Merrill Lynch, UBS, Wachovia, Citigroup, Morgan Stanley and other firms recently resolved a series of issues with New York Attorney General Andrew Cuomo and other state securities regulators related to sales of auction-rate securities, or ARS, though the broker-dealers neither admit nor deny the allegations of wrongdoing.
In August, according to Cuomo’s office, these deals will result in the return of some $50 billion of liquidity affecting over 183,000 investors.
“After meeting personally today with Attorney General Andrew Cuomo and North American Securities Administrators Association President Karen Tyler, I am pleased to report that we have reached an amicable resolution and global settlement of this matter,” says John A. Thain, chairman and chief executive officer of Merrill Lynch.
“We’re pleased our clients have the certainty of a favorable resolution to this unprecedented liquidity crisis,” he explains.
“We have been working on behalf of our clients since this liquidity problem began,” says Robert J. McCann, president of global wealth management for Merrill Lynch. “We will continue to work actively across the industry, as well as with our financial advisors, to ensure that we continue to serve our clients well.”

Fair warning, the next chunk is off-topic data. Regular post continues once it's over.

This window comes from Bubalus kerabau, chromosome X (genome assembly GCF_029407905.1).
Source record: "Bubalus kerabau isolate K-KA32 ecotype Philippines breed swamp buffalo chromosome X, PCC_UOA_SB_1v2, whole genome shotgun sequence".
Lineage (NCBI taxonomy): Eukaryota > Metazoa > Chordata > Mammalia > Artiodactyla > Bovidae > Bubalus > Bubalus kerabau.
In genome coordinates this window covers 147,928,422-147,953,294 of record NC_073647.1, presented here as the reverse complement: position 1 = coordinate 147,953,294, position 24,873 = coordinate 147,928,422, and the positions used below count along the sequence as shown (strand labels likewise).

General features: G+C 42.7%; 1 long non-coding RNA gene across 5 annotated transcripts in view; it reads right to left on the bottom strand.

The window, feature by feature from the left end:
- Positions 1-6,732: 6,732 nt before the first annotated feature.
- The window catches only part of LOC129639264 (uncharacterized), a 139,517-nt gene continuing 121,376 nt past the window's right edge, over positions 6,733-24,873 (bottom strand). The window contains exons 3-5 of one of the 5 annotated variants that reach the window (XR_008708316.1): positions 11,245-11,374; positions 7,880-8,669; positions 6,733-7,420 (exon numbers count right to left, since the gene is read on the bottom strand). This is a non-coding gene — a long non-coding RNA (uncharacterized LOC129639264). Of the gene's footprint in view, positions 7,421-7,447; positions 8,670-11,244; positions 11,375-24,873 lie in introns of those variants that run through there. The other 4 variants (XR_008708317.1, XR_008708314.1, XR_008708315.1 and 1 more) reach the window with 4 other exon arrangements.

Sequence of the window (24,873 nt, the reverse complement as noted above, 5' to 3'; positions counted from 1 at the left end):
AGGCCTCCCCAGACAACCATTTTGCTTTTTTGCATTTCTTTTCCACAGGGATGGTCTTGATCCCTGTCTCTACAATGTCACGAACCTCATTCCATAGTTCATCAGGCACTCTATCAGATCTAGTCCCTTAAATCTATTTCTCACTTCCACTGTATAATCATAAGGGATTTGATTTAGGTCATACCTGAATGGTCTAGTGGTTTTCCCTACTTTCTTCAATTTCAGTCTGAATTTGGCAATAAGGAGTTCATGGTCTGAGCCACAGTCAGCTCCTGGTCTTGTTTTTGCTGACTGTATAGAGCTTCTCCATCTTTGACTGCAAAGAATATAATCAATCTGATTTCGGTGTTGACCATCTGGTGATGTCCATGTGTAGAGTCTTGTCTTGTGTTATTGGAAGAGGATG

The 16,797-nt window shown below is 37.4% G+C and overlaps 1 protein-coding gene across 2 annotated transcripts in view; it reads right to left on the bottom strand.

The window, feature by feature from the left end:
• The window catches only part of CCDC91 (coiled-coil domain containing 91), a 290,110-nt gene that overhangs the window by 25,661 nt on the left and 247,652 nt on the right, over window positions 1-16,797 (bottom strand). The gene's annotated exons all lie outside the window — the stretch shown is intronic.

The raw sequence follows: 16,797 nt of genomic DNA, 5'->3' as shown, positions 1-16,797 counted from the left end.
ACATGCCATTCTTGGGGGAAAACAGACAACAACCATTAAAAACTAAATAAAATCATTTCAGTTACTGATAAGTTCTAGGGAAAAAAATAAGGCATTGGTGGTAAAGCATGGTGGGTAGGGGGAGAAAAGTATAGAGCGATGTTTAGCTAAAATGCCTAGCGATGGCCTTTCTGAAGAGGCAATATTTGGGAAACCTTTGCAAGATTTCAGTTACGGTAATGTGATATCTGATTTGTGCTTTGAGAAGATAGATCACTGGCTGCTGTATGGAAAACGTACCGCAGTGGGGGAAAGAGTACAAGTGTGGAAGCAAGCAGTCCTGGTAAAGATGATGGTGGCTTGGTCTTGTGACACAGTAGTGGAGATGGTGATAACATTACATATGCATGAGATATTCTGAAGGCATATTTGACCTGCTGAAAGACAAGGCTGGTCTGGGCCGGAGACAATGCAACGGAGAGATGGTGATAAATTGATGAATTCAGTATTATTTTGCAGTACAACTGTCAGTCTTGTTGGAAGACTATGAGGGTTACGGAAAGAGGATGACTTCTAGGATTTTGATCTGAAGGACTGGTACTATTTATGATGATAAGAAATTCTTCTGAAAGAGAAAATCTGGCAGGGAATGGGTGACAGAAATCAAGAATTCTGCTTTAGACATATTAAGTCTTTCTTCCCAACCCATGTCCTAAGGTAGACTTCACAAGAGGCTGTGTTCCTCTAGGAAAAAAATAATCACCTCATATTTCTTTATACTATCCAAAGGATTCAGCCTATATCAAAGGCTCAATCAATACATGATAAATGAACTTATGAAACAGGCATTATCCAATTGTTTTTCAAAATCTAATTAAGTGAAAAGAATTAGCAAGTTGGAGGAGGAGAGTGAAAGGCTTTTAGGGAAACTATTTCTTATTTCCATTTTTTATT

The company and regulators estimate that Merrill Lynch retail clients eligible for the October purchase hold an estimated $4 billion in ARS. The auction rate securities that are owned by Merrill Lynch’s clients are predominantly rated AAA and not credit-impaired, the company says. In addition, the majority of the ARS are closed-end funds and municipal ARS, with about 10 percent related to student loans.
Furthermore, Merrill Lynch will participate in a special arbitration process for individual clients who incurred consequential damages from the loss of liquidity in their ARS holdings and will work with issuers and other interested parties to provide liquidity solutions for ARS held by institutional clients. Plus, Merrill Lynch will pay a $125 million penalty.
Overall, Merrill has had after-tax losses of $14 billion related to almost $52 billion in write-downs and credit-related losses, according to the Financial Times. These 18-month losses amount to about 25 percent of the $56 billion in profits made in Merrill’s 36 years as a public company, according to the newspaper.
In its agreement, Wachovia will return over $8.5 billion to investors, says Cuomo’s office, and pay a $50 million fine.
“Since this issue arose in February when auctions first started to fail, we have played a leading role in encouraging ARS issuers to restore liquidity to all of our clients, including those who have become part of our firm through the Oct. 1, 2007, merger of A.G. Edwards and Wachovia Securities,” says Daniel J. Ludeman, president and CEO of Wachovia Securities. “The dollar value of ARS held by Wachovia Securities clients has been cut by more than 50 percent through redemptions and successful auctions. Today’s agreement in principle underscores our desire to ensure that clients who purchased ARS at Wachovia receive the liquidity they need.”